Next, to the summit of Mt. Adams. New Hampshire's second tallest peak, at an elevation of over 5700' which, apparently is ideal if you're a moth, mosquito, black fly, regular fly or any other flying, swarming insect.  Needless to say, it was celebratory summit photo time, and then quickly time to the hike towards Jefferson with the bugs winning this virtual windless day.

The summit of Mt. Jefferson is just about 2 miles from the summit of Mt. Adams.  However, it looks and feels like so much more. In the photo above, that is Mt. Washington on the left, and Mt. Jefferson on the right.  In the photo below, after already descending quite a ways down Adams, Jefferson still appears to be much more than slightly less than 2 miles away. 

That white spec approximately in the center of the picture above, is one of the last remaining snow patches that linger on the Presidential Range.  Some time later, our chosen trail would pass right through the snow.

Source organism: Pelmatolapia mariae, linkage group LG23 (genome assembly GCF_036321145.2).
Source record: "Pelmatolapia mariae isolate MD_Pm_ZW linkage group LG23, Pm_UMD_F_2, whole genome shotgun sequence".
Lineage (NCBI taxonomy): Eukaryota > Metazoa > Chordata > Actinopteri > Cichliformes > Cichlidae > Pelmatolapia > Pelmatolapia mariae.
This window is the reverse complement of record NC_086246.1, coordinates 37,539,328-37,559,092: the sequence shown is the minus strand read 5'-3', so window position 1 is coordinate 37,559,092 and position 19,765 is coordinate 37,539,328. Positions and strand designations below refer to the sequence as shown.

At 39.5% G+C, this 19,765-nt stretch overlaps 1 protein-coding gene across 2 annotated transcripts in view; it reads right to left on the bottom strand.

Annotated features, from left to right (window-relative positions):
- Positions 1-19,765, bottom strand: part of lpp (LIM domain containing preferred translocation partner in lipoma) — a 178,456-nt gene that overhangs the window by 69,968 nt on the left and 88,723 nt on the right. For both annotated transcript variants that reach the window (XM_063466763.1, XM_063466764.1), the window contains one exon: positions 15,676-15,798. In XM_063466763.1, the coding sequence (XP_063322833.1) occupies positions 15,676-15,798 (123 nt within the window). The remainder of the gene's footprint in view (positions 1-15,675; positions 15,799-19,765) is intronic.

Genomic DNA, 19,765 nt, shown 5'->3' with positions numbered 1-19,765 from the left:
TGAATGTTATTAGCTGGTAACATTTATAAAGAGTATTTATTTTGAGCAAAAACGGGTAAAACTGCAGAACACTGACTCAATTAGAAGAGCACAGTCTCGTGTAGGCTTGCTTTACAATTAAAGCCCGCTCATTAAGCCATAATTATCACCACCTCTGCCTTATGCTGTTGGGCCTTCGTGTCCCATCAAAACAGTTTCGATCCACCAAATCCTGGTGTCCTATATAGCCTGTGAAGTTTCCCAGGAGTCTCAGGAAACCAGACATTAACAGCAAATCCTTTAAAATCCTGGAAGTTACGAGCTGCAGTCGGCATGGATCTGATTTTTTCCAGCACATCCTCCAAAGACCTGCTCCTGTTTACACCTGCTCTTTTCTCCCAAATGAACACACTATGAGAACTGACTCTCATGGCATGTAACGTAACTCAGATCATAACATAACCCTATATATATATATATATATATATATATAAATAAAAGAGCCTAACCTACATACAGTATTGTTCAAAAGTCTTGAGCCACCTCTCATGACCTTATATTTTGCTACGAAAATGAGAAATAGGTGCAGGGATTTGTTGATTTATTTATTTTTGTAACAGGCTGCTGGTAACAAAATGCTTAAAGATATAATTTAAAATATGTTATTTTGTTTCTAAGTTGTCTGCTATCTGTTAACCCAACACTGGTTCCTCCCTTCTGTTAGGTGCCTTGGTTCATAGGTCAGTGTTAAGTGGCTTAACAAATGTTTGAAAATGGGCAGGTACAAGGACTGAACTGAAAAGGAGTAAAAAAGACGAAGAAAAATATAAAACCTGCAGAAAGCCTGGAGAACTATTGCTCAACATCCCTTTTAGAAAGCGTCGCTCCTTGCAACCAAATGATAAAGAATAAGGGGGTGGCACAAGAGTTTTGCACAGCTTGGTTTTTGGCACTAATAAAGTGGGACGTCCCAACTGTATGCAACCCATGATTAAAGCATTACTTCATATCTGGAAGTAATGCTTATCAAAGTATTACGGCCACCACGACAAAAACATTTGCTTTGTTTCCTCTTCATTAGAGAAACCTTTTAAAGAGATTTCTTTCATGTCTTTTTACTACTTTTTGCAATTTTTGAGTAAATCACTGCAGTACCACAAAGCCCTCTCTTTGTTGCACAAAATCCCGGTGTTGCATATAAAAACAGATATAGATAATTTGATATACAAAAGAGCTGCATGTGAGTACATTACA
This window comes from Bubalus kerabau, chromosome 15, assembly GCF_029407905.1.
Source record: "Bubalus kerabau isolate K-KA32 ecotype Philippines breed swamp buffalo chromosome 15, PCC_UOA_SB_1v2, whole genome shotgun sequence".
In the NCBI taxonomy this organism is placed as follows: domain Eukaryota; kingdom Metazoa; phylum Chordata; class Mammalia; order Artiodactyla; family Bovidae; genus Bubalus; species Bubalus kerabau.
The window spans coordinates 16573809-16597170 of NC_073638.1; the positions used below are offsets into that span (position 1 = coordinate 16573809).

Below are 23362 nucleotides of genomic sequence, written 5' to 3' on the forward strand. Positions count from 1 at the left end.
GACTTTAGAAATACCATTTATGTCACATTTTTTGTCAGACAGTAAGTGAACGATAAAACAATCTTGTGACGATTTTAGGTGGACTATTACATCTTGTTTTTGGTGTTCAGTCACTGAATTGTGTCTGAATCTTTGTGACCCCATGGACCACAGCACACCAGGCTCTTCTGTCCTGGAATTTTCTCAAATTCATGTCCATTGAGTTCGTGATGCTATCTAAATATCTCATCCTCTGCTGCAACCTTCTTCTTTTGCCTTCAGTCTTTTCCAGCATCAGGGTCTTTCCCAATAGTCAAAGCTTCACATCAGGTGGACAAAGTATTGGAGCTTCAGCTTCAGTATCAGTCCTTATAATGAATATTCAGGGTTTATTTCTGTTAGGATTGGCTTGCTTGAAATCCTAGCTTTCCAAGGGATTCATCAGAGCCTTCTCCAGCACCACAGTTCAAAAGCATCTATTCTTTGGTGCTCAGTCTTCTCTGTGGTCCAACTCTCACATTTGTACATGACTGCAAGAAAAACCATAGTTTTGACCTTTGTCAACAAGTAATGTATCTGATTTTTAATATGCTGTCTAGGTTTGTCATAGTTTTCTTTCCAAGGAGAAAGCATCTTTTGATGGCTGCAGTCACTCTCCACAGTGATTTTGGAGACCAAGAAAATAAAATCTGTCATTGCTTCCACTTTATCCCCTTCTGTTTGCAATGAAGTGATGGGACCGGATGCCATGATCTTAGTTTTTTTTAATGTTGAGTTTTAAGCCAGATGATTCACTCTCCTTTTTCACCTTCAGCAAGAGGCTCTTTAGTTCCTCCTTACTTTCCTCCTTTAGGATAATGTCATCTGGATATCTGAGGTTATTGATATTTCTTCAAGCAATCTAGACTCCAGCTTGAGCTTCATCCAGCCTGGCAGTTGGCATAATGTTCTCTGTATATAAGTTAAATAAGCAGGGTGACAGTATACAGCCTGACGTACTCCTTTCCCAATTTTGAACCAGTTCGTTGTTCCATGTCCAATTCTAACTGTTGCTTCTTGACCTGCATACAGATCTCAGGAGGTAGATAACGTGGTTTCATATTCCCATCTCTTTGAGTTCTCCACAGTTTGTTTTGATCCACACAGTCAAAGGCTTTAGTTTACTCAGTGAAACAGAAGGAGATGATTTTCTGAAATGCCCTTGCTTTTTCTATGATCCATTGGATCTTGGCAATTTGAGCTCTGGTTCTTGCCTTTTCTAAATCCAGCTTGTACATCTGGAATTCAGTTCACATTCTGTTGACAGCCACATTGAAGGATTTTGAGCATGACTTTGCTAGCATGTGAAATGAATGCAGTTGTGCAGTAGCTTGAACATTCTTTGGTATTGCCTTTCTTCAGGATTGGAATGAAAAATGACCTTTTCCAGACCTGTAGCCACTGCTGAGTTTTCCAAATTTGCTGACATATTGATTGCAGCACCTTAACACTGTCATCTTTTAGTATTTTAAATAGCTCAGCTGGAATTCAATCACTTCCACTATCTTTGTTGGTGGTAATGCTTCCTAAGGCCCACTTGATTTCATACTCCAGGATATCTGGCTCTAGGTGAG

On our approach to Jefferson, a look back at where we had just hiked from.  

We finally arrived and stood on the summit of Mt. Jefferson and made use of the self timer for their 3rd 4000 footer, and my 26th.

Our hike back to the truck would take us down Jefferson towards Edmunds Col, and eventually around to the Randolph Path, Gray Knob trail, Hincks Trail, Spur trail back to the Randolph path and eventually back to the Short Line and Airline trials.  On that return trip, the scenery is just amazing. 

One of the themes for today would be that even though it wasn't a washout, it was very humid and hazy.  So while you don't get those million dollar clear views on days like this, you do get great mountain layers type views all day long.  Such as these.